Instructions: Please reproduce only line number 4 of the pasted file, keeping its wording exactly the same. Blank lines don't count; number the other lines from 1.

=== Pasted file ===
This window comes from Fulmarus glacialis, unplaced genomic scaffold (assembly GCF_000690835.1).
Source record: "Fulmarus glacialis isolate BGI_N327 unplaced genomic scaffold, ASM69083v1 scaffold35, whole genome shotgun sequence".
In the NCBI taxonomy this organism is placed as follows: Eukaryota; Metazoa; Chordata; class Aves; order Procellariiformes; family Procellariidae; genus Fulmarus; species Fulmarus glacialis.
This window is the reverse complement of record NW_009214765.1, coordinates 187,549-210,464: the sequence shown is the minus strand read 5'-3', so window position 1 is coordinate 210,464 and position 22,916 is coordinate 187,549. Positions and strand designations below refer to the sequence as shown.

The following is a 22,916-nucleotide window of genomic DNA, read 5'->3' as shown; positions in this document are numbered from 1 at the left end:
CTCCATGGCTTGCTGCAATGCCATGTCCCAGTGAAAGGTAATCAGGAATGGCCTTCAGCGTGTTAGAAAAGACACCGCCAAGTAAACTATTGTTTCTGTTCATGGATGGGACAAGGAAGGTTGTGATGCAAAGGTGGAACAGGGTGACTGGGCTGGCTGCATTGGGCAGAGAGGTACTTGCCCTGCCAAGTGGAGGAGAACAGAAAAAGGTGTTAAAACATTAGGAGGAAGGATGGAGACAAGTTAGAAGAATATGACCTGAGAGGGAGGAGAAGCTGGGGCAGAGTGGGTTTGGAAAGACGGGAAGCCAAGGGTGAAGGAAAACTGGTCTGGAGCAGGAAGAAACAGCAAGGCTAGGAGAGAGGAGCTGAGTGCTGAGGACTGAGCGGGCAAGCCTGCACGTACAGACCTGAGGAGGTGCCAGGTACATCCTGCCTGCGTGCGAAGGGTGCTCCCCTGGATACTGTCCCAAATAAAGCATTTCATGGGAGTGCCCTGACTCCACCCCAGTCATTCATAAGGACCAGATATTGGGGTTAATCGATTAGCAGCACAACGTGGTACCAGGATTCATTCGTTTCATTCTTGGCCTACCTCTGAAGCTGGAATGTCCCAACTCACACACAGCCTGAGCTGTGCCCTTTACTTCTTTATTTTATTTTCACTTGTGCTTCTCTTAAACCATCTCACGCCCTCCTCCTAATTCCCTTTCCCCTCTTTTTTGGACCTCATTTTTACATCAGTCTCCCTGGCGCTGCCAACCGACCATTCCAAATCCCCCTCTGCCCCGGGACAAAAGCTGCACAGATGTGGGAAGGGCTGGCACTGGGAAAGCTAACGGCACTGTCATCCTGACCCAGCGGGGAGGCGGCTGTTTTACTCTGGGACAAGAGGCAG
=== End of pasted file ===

This window is the reverse complement of record NW_009214765.1, coordinates 187,549-210,464: the sequence shown is the minus strand read 5'-3', so window position 1 is coordinate 210,464 and position 22,916 is coordinate 187,549. Positions and strand designations below refer to the sequence as shown.